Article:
Three Great Emperor-Officials

Last updated

The Three Great Emperor-Officials (Chinese :三官大帝; pinyin :sānguān dàdì) are three of the highest sky deities of Taoist religion, and subordinate only to the Jade Emperor (玉帝yùdì). The Three Great Emperor-Officials are the Heavenly Official (天官 tiānguān), the Earthly Official (地官 dìguān) and the Water Official (水官 shuǐguān). They administer all phenomenon in the three spheres.

Chinese language family of languages

Chinese is a group of related, but in many cases not mutually intelligible, language varieties, forming the Sinitic branch of the Sino-Tibetan language family. Chinese is spoken by the ethnic Chinese majority and many minority ethnic groups in China. About 1.2 billion people speak some form of Chinese as their first language.

Pinyin Chinese romanization scheme for Mandarin

Hanyu Pinyin, often abbreviated to pinyin, is the official romanization system for Standard Chinese in mainland China and to some extent in Taiwan. It is often used to teach Standard Mandarin Chinese, which is normally written using Chinese characters. The system includes four diacritics denoting tones. Pinyin without tone marks is used to spell Chinese names and words in languages written with the Latin alphabet, and also in certain computer input methods to enter Chinese characters.

Taoism Religious or philosophical tradition of Chinese origin

Taoism, or Daoism, is a philosophical or religious tradition of Chinese origin which emphasizes living in harmony with the Tao. The Tao is a fundamental idea in most Chinese philosophical schools; in Taoism, however, it denotes the principle that is the source, pattern and substance of everything that exists. Taoism differs from Confucianism by not emphasizing rigid rituals and social order, but is similar in the sense that it is a teaching about the various disciplines for achieving "perfection" by becoming one with the unplanned rhythms of the universe called "the way" or "dao". Taoist ethics vary depending on the particular school, but in general tend to emphasize wu wei, "naturalness", simplicity, spontaneity, and the Three Treasures: 慈 "compassion", 儉 "frugality", and 不敢為天下先 "humility".


Full Title

  • The Heavenly Official, full title: the Heavenly Official of Higher Origin and First-Rank Who Bestows Blessings (上元一品賜福天官, shàngyuán yīpǐn cìfú tiānguān), also known as the Great Emperor of Middle Heaven North Star (紫微大帝, zǐwēi dàdì)
  • The Earthly Official, full title: the Earthly Official of Middle Origin and Second-Rank Who Absolve Sins (中元二品赦罪地官, zhōngyuán èrpǐn shèzuì dìguān), also known as the Great Emperor of Pristine Emptiness(清虛大帝, qīnɡxū dàdì)
  • The Water Official, full title: the Water Official of Lower Origin and Third-Rank Who Eliminate Misfortunes (下元三品解厄水官, xiàyuán sānpǐn jiě è shuǐguān), also known as the Great Emperor of Pervasive Yin (洞陰大帝, dòngyīn dàdì ) [1]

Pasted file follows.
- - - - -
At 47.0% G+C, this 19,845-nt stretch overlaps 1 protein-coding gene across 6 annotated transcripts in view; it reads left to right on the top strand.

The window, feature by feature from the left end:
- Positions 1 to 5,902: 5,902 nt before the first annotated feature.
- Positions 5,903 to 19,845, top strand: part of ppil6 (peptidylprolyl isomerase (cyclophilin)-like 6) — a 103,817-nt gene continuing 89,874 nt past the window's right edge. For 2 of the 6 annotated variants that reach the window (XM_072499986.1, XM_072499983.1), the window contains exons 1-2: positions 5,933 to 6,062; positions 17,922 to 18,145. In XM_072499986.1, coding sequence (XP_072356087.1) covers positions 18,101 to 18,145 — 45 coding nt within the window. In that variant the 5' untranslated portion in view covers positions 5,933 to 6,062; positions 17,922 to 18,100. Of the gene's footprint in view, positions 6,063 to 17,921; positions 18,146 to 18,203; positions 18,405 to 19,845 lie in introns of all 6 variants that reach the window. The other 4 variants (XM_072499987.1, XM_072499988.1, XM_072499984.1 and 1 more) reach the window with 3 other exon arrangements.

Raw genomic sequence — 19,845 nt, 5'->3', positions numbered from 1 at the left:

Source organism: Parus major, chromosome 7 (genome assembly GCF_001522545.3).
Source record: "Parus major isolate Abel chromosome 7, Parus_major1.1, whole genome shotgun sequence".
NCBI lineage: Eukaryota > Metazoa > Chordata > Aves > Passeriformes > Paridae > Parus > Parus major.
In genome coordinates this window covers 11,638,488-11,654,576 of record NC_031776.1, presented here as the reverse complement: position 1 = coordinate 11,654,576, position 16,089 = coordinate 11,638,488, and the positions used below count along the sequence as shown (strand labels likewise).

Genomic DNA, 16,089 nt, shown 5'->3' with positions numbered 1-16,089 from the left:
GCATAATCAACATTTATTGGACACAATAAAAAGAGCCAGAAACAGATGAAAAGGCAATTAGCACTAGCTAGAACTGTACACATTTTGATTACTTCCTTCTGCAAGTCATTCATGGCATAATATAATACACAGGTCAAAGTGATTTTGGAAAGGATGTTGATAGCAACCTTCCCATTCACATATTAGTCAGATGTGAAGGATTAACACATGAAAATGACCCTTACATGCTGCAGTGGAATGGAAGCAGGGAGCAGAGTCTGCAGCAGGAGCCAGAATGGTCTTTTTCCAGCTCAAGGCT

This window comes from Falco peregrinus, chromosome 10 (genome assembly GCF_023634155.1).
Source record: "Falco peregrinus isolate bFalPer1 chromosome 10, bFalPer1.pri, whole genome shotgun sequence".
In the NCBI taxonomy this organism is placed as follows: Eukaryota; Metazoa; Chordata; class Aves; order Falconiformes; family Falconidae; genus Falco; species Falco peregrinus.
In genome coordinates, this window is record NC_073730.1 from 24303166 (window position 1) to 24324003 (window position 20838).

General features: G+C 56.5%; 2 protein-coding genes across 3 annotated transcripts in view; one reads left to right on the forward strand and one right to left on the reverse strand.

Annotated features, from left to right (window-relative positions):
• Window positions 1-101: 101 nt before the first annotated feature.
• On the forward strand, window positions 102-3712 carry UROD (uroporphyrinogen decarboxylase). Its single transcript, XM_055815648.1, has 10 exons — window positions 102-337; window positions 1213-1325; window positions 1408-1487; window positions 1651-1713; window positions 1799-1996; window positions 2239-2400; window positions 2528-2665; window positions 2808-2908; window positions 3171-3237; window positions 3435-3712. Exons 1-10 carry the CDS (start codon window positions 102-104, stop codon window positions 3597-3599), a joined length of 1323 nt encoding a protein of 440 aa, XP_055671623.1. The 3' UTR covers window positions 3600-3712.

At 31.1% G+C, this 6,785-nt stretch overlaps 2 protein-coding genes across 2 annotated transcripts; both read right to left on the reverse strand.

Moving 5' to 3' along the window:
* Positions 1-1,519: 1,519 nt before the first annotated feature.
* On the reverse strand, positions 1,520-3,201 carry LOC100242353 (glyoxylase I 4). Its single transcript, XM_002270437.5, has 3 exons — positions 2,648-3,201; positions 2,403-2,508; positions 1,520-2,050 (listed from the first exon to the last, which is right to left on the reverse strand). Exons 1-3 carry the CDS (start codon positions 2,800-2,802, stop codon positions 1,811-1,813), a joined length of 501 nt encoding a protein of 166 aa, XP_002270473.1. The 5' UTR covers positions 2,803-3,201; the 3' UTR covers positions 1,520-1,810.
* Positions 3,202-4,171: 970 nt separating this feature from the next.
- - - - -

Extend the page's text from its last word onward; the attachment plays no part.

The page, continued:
The Zi Wei Emperor, full name: The Great Emperor of Middle Heaven Zi Wei Bei Ji or Great Emperor of Middle Heaven North Star, also known as The Beiji Emperor, or The Middle Heaven North Star Deity, is one of the highest sky deities,and one of the Four Sovereigns of Taoist religion.

Related Research Articles

Huang (surname) Surname list

Huang is a Chinese surname that means "Yellow". While Huáng is the pinyin romanization of the word, it may also be romanized as Hwang, Huong, Houang, Hoang, Wong, Waan, Wan, Waon, Hwong, Vong, Hung, Hong, Bong, Eng, Ng, Uy, Wee, Oi, Oei, Oey, Ooi, Oof, Ong, or Ung due to pronunciations of the word in different dialects and languages.

Ni Kuang Hong Kong writer

Ni Cong, courtesy name Yiming, better known by his pen name Ni Kuang, is a Hong Kong-American novelist and screenwriter. He has written over 300 Chinese-language wuxia and science fiction novels, and more than 400 film scripts.

Zi Wei Dou Shu is a form of fortune-telling in Chinese culture. It remains one of the most well-respected processes for laying out "The Destiny Path" or "Fate".

Four Commanderies of Han Chinese commanderies set up to control the populace in the former Gojoseon area

The Four Commanderies of Han were Chinese commanderies located in northern Korean Peninsula and part of the Liaodong Peninsula from around the end of the second century BC through the early 4th AD, for the longest lasting. The commanderies were set up to control the populace in the former Gojoseon area as far south as the Han River, with a core area at Lelang near present-day Pyongyang by Emperor Wu of the Han dynasty in early 2nd century BC after his conquest of Wiman Joseon. As such, these commanderies are seen as Chinese colonies by some scholars. Though disputed by North Korean scholars, Western sources generally describe the Lelang Commandery as existing within the Korean peninsula, and extend the rule of the four commanderies as far south as the Han River. However, South Korean scholars assumed its administrative areas to Pyongan and Hwanghae provinces.

<i>Warlord</i> (manhua) Hong Kong manhua written by Wan Yuet Lung and drawn by Tang Chi Fai

Warlord is the manhua comics written by Wan Yuet Lung, drawn by Tang Chi Fai.